Posted 14th May 2019 | 10 Comments

HS2 alternatives report is ‘fantasy and fiction’

THE TaxPayers’ Alliance has published its latest arguments against HS2, saying that there are 28 local and regional transport infrastructure projects that could be funded if the High Speed project was scrapped.

Former cabinet minister David Davis is launching the TPA report today, which says the latest evidence suggests the costs of HS2 could almost double to more than £100 billion, and that at least some of the money would be better spent on alternative schemes.

The report provides the results of a competition launched by the TPA in September last year, which invited suggestions on how up to £50 billion could be spent on other transport schemes. The judges of the competition included Lord (Tony) Berkeley and infrastructure costs specialist Michael Byng, who has repeatedly warned that the official estimates of the cost of HS2 are far too low.

The 28 schemes named in the report have combined costs of £45.1 billion, which is almost £11 billion less than the current budgets for all phases of HS2. However, nearly a quarter of the total would be spent on roads or cycleways rather than railways.

The proposals include modernisation of the rail network across the Pennines (Northern Powerhouse Rail: £18.1 billion), electrification of the rest of the Midland Main Line (£5 billion) and the Chiltern Main Line (£1 billion), the extension of Crossrail to Stansted Airport and Cambridge (£5 billion), a supertram network for Leeds (£1 billion), the Sussex section of Brighton Main Line 2 (BML2) (£500 million) and the rebuilding of the line between Exeter, Okehampton and Plymouth (£500 million).

There are also numerous reopenings which would restore rail services on lines such as York-Beverley, Ashington/Blyth & Tyne, Penrith-Keswick, Skipton-Colne, Stourbridge-Lichfield, March-Wisbech and Bodmin Parkway-Wadebridge.

A further proposal for Cornwall involves reopening a former china clay line connecting the existing Newquay branch with the main line just west of St Austell, while another Midlands scheme concerns the Whitacre Link, which would reconnect Whitacre Junction with Hampton-in-Arden to provide additional capacity between Coventry and Birmingham.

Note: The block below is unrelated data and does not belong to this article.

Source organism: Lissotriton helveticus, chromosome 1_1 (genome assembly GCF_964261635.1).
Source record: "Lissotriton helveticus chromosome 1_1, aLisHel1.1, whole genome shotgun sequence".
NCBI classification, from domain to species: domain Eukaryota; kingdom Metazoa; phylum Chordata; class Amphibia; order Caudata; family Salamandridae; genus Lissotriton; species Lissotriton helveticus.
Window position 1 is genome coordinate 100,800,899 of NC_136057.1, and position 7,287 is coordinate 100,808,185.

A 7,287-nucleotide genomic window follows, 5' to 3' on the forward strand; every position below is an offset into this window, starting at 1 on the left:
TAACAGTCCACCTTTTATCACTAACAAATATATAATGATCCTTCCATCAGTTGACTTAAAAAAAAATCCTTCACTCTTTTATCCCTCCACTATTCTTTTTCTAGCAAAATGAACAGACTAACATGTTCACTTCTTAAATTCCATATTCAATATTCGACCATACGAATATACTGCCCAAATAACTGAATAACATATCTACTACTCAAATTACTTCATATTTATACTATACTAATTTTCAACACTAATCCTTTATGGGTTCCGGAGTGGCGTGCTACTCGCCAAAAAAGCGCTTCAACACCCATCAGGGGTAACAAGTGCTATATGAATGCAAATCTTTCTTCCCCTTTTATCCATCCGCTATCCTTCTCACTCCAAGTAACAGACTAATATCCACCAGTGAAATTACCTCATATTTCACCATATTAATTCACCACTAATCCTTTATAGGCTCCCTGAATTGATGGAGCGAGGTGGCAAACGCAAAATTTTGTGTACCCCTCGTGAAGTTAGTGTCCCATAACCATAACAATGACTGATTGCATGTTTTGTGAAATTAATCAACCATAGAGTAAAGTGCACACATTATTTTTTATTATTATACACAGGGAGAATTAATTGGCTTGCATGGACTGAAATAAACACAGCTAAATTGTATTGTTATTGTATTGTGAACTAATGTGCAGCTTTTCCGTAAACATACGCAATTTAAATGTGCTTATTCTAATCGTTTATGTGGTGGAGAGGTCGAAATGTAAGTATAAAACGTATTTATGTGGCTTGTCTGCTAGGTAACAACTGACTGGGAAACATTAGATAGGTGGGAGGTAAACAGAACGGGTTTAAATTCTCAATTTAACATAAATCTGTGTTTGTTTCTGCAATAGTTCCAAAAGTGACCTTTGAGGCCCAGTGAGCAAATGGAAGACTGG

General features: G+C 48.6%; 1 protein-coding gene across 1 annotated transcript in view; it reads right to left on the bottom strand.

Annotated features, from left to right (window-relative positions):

Station reopenings on current routes are suggested at Cullompton and Soham.

Some road schemes also find places on the list. They are the upgrading of the A5 as an expressway, dualling the A1 between Durham and Edinburgh, a new Lower Thames Crossing of 23km, including a tunnel, and 12,000km of cycle paths alongside motorways and trunk roads. The total cost of non-railway projects is put at just over £10 billion, or almost a quarter of the total budget for all 28 schemes on the TPA list.

TaxPayers’ Alliance chief executive John O’Connell said: ‘We have long argued that HS2 is a waste of taxpayers' money and this report makes that fact even clearer. Instead of spending £56 billion on a vanity project, the government should heed this report. Given the number of excellent alternatives, it’s now time to scrap this white elephant.’

The calculations have been met with a vigorous response from the High Speed Rail Industry Leaders group, which has also questioned the basis of the TaxPayers’ Alliance itself.

A spokesman for the High Speed Rail Industry Leaders group said: ‘This appears to be the finest work of fantasy and fiction since JRR Tolkien last put down his pen.

‘Whilst the other infrastructure projects noted in the TPA report may indeed have merit, in most cases they are currently only at an early planning stage, so comparing costs is completely misleading. And 40 per cent of the TPA report’ s “saving” comes from getting the costs of Northern Powerhouse Rail completely wrong. They quote it at £18 billion, whereas Transport for the North say the project would cost £39 billion. This leaves a £21 billion black hole in their fantasy figures.